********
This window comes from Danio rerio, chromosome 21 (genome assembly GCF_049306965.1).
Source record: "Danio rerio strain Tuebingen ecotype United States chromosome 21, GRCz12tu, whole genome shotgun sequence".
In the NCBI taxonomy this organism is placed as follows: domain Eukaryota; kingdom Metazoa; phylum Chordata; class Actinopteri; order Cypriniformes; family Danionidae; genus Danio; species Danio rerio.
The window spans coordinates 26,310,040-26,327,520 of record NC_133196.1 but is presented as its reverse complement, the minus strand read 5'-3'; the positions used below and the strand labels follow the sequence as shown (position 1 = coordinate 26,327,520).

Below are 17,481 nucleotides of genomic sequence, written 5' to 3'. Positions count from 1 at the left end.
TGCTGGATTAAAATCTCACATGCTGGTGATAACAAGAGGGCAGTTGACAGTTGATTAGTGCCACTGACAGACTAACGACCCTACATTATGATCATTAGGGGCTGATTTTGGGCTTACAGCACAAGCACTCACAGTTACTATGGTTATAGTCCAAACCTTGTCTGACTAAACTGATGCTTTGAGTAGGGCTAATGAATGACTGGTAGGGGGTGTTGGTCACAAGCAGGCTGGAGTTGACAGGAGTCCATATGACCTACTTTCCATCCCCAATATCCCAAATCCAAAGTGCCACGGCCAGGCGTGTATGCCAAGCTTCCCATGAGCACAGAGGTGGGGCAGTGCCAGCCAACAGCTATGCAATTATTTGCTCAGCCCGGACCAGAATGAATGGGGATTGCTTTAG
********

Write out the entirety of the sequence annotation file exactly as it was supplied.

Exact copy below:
This window comes from Danio rerio, chromosome 21 (genome assembly GCF_049306965.1).
Source record: "Danio rerio strain Tuebingen ecotype United States chromosome 21, GRCz12tu, whole genome shotgun sequence".
In the NCBI taxonomy this organism is placed as follows: domain Eukaryota; kingdom Metazoa; phylum Chordata; class Actinopteri; order Cypriniformes; family Danionidae; genus Danio; species Danio rerio.
The window spans coordinates 26,310,040-26,327,520 of record NC_133196.1 but is presented as its reverse complement, the minus strand read 5'-3'; the positions used below and the strand labels follow the sequence as shown (position 1 = coordinate 26,327,520).

Below are 17,481 nucleotides of genomic sequence, written 5' to 3'. Positions count from 1 at the left end.
TGCTGGATTAAAATCTCACATGCTGGTGATAACAAGAGGGCAGTTGACAGTTGATTAGTGCCACTGACAGACTAACGACCCTACATTATGATCATTAGGGGCTGATTTTGGGCTTACAGCACAAGCACTCACAGTTACTATGGTTATAGTCCAAACCTTGTCTGACTAAACTGATGCTTTGAGTAGGGCTAATGAATGACTGGTAGGGGGTGTTGGTCACAAGCAGGCTGGAGTTGACAGGAGTCCATATGACCTACTTTCCATCCCCAATATCCCAAATCCAAAGTGCCACGGCCAGGCGTGTATGCCAAGCTTCCCATGAGCACAGAGGTGGGGCAGTGCCAGCCAACAGCTATGCAATTATTTGCTCAGCCCGGACCAGAATGAATGGGGATTGCTTTAG